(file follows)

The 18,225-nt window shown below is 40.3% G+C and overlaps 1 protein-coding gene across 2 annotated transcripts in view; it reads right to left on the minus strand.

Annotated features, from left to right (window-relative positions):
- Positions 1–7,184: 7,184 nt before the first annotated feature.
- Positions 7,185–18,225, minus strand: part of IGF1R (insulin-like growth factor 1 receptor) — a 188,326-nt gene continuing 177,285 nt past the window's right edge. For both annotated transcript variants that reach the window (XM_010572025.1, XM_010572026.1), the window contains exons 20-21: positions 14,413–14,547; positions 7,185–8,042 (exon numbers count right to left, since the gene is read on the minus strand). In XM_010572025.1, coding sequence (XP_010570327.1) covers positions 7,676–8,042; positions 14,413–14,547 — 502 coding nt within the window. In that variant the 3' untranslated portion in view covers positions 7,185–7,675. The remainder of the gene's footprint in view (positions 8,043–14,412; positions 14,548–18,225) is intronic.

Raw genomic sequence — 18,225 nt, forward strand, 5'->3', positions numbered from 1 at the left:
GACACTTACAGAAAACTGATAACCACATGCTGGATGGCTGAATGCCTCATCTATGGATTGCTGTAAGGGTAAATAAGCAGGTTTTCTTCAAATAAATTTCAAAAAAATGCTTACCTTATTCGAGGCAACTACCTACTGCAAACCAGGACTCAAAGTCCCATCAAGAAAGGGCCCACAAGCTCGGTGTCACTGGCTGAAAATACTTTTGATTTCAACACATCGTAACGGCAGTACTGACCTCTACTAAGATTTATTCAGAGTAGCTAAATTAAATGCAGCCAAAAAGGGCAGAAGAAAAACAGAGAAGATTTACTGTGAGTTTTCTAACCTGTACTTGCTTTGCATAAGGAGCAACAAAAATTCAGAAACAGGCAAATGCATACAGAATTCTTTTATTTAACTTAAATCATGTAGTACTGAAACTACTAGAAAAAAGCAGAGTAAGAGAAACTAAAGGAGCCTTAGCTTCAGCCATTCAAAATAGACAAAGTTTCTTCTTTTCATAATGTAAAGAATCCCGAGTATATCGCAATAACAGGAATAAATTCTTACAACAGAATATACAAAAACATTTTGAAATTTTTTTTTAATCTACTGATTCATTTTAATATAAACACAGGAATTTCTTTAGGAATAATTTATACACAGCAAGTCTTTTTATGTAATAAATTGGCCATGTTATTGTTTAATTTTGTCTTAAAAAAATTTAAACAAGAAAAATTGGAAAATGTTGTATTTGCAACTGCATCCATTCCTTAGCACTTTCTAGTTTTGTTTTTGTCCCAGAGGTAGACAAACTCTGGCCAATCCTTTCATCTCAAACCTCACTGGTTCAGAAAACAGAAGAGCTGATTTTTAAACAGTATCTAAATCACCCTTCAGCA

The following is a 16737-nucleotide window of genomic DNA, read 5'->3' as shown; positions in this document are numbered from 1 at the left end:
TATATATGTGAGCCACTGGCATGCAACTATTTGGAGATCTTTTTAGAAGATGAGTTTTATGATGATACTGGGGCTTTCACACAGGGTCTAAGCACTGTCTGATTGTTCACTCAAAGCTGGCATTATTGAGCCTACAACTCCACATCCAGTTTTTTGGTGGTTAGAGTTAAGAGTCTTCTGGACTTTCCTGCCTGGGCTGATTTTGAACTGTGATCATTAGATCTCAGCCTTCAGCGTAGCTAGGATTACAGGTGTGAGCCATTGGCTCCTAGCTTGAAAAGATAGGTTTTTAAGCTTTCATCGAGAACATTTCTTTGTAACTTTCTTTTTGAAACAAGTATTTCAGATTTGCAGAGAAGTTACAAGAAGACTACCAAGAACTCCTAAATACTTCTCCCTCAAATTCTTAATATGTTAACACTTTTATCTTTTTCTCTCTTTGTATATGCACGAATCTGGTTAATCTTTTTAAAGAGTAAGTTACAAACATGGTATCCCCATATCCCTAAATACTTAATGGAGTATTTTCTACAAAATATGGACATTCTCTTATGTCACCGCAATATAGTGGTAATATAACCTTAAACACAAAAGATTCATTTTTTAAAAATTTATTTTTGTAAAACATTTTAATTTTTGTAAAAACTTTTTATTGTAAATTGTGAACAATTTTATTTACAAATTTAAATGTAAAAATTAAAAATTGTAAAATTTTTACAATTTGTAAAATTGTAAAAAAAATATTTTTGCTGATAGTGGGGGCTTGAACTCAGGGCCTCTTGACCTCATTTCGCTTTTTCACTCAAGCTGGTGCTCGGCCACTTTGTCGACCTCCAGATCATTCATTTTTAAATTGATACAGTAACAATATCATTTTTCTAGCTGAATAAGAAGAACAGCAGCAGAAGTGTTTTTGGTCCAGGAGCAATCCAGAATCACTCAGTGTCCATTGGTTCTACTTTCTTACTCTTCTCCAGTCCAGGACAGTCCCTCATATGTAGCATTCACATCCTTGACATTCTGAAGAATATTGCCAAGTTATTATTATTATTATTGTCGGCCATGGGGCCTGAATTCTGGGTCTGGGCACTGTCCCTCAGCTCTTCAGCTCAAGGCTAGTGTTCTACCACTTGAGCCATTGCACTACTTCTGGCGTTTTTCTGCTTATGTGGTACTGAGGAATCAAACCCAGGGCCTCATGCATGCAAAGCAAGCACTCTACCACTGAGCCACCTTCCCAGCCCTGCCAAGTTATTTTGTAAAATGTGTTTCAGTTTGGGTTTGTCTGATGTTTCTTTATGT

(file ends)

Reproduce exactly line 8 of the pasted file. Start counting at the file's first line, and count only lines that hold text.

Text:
TATATATGTGAGCCACTGGCATGCAACTATTTGGAGATCTTTTTAGAAGATGAGTTTTATGATGATACTGGGGCTTTCACACAGGGTCTAAGCACTGTCTGATTGTTCACTCAAAGCTGGCATTATTGAGCCTACAACTCCACATCCAGTTTTTTGGTGGTTAGAGTTAAGAGTCTTCTGGACTTTCCTGCCTGGGCTGATTTTGAACTGTGATCATTAGATCTCAGCCTTCAGCGTAGCTAGGATTACAGGTGTGAGCCATTGGCTCCTAGCTTGAAAAGATAGGTTTTTAAGCTTTCATCGAGAACATTTCTTTGTAACTTTCTTTTTGAAACAAGTATTTCAGATTTGCAGAGAAGTTACAAGAAGACTACCAAGAACTCCTAAATACTTCTCCCTCAAATTCTTAATATGTTAACACTTTTATCTTTTTCTCTCTTTGTATATGCACGAATCTGGTTAATCTTTTTAAAGAGTAAGTTACAAACATGGTATCCCCATATCCCTAAATACTTAATGGAGTATTTTCTACAAAATATGGACATTCTCTTATGTCACCGCAATATAGTGGTAATATAACCTTAAACACAAAAGATTCATTTTTTAAAAATTTATTTTTGTAAAACATTTTAATTTTTGTAAAAACTTTTTATTGTAAATTGTGAACAATTTTATTTACAAATTTAAATGTAAAAATTAAAAATTGTAAAATTTTTACAATTTGTAAAATTGTAAAAAAAATATTTTTGCTGATAGTGGGGGCTTGAACTCAGGGCCTCTTGACCTCATTTCGCTTTTTCACTCAAGCTGGTGCTCGGCCACTTTGTCGACCTCCAGATCATTCATTTTTAAATTGATACAGTAACAATATCATTTTTCTAGCTGAATAAGAAGAACAGCAGCAGAAGTGTTTTTGGTCCAGGAGCAATCCAGAATCACTCAGTGTCCATTGGTTCTACTTTCTTACTCTTCTCCAGTCCAGGACAGTCCCTCATATGTAGCATTCACATCCTTGACATTCTGAAGAATATTGCCAAGTTATTATTATTATTATTGTCGGCCATGGGGCCTGAATTCTGGGTCTGGGCACTGTCCCTCAGCTCTTCAGCTCAAGGCTAGTGTTCTACCACTTGAGCCATTGCACTACTTCTGGCGTTTTTCTGCTTATGTGGTACTGAGGAATCAAACCCAGGGCCTCATGCATGCAAAGCAAGCACTCTACCACTGAGCCACCTTCCCAGCCCTGCCAAGTTATTTTGTAAAATGTGTTTCAGTTTGGGTTTGTCTGATGTTTCTTTATGT